[0:03:15.4] SM: Skipping Joy. Yeah, I’d love to. That came out of left field so I love that. I would love to tell you about the film. It’s a documentary, we are in the midst of editing right now. So anybody who has ever made a documentary knows all the joys of that. We hope to have this released, we will definitely have it released this year, we were hoping to have it early spring.

It might be late spring, it might be summer, depending on what comes up because like life, when you make a documentary, you never know what you’re going to get, you never know what’s coming at you and you’re sort of, you know, as you’re filming and creating the film because it’s not scripted, you’re on this journey and you kind of know where you’re going. But it’s amazing just like life how it evolves and never really looks like you thought it was going to.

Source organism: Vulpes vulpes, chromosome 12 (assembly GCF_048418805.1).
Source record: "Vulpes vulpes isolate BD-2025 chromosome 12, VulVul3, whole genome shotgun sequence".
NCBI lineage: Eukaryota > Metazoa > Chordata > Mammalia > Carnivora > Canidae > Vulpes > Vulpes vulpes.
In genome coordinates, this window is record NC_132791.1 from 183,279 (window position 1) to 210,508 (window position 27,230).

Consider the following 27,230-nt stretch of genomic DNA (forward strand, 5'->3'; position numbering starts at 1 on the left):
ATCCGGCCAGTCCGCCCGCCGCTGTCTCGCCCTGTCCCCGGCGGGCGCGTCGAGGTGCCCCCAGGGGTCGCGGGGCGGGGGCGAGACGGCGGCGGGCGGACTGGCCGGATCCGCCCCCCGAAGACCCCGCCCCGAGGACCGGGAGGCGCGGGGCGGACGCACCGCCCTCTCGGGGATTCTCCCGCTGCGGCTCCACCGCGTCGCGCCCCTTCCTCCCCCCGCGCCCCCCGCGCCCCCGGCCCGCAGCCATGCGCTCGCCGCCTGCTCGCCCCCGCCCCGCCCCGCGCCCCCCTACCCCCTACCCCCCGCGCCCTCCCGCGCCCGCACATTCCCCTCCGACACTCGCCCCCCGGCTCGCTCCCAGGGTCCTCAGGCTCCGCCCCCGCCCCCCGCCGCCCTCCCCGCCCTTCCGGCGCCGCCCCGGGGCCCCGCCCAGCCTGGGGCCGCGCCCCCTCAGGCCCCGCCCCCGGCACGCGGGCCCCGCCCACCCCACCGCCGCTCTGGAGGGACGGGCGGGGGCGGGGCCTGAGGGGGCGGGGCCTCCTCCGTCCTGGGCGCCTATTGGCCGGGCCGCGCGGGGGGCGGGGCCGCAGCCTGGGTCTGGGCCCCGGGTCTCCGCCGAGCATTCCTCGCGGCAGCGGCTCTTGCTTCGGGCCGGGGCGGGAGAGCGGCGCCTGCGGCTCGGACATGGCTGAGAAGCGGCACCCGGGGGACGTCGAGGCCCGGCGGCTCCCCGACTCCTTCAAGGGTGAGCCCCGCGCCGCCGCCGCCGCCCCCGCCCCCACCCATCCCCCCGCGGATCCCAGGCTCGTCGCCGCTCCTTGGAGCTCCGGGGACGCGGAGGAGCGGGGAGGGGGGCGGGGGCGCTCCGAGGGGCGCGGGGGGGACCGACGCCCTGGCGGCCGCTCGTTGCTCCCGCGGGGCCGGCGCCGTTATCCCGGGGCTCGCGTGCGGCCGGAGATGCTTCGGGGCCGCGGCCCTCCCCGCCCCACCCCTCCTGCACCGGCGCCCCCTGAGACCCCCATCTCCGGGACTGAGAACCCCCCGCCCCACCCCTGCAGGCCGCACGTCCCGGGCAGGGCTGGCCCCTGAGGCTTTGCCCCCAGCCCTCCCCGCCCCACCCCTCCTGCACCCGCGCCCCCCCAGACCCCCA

[0:04:06.2] KC: So you guys are in the middle of filming it right now?

[0:04:08.8] SM: No, we’re in the editing process. So we’re done filming, at least, again, you never know when you actually are in the editing room and you’re cutting things, we might go back and go, “Oh man, we totally, we need this, there’s a gap here with the story line.”

[0:04:24.1] KC: Yeah.
[0:04:25.2] SM: So Skipping Joy, the title in of itself is sort of a metaphor for life, what are we

choosing to skip in our lives? So even though the sizzle rail which is like a little teaser, the thing © 2016 The Business of Life 2

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that becomes before the official trailer. People are like, “Oh it’s a movie about skipping.” Yeah, there’s lots of skipping like little cuts throughout the film that are fun and joyous but it’s really not about skipping at all.